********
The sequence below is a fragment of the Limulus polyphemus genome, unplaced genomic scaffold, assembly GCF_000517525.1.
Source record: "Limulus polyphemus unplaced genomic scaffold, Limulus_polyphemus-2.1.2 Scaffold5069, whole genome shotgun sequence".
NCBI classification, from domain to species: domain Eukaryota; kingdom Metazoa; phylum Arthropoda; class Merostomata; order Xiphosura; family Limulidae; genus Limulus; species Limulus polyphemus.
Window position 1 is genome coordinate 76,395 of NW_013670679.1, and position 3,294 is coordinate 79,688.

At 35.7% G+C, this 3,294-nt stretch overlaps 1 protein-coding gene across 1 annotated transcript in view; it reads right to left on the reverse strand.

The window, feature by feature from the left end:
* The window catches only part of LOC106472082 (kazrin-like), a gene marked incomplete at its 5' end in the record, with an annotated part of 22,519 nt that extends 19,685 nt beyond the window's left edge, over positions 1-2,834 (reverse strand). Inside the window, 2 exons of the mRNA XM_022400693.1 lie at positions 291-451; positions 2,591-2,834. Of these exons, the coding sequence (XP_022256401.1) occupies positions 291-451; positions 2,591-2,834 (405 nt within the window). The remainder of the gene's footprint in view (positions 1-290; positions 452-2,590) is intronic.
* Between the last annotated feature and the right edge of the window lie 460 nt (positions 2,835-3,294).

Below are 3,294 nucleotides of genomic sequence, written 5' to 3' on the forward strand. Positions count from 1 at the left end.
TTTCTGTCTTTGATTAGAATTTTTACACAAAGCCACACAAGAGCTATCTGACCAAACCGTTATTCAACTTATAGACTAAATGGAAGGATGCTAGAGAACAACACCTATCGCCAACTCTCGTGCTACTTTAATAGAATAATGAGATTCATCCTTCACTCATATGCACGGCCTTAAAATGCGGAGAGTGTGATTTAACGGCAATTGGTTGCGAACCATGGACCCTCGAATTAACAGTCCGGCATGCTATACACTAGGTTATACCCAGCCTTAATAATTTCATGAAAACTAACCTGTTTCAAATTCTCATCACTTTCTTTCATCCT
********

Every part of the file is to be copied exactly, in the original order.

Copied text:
The sequence below is a fragment of the Limulus polyphemus genome, unplaced genomic scaffold, assembly GCF_000517525.1.
Source record: "Limulus polyphemus unplaced genomic scaffold, Limulus_polyphemus-2.1.2 Scaffold5069, whole genome shotgun sequence".
NCBI classification, from domain to species: domain Eukaryota; kingdom Metazoa; phylum Arthropoda; class Merostomata; order Xiphosura; family Limulidae; genus Limulus; species Limulus polyphemus.
Window position 1 is genome coordinate 76,395 of NW_013670679.1, and position 3,294 is coordinate 79,688.

At 35.7% G+C, this 3,294-nt stretch overlaps 1 protein-coding gene across 1 annotated transcript in view; it reads right to left on the reverse strand.

The window, feature by feature from the left end:
* The window catches only part of LOC106472082 (kazrin-like), a gene marked incomplete at its 5' end in the record, with an annotated part of 22,519 nt that extends 19,685 nt beyond the window's left edge, over positions 1-2,834 (reverse strand). Inside the window, 2 exons of the mRNA XM_022400693.1 lie at positions 291-451; positions 2,591-2,834. Of these exons, the coding sequence (XP_022256401.1) occupies positions 291-451; positions 2,591-2,834 (405 nt within the window). The remainder of the gene's footprint in view (positions 1-290; positions 452-2,590) is intronic.
* Between the last annotated feature and the right edge of the window lie 460 nt (positions 2,835-3,294).

Below are 3,294 nucleotides of genomic sequence, written 5' to 3' on the forward strand. Positions count from 1 at the left end.
TTTCTGTCTTTGATTAGAATTTTTACACAAAGCCACACAAGAGCTATCTGACCAAACCGTTATTCAACTTATAGACTAAATGGAAGGATGCTAGAGAACAACACCTATCGCCAACTCTCGTGCTACTTTAATAGAATAATGAGATTCATCCTTCACTCATATGCACGGCCTTAAAATGCGGAGAGTGTGATTTAACGGCAATTGGTTGCGAACCATGGACCCTCGAATTAACAGTCCGGCATGCTATACACTAGGTTATACCCAGCCTTAATAATTTCATGAAAACTAACCTGTTTCAAATTCTCATCACTTTCTTTCATCCT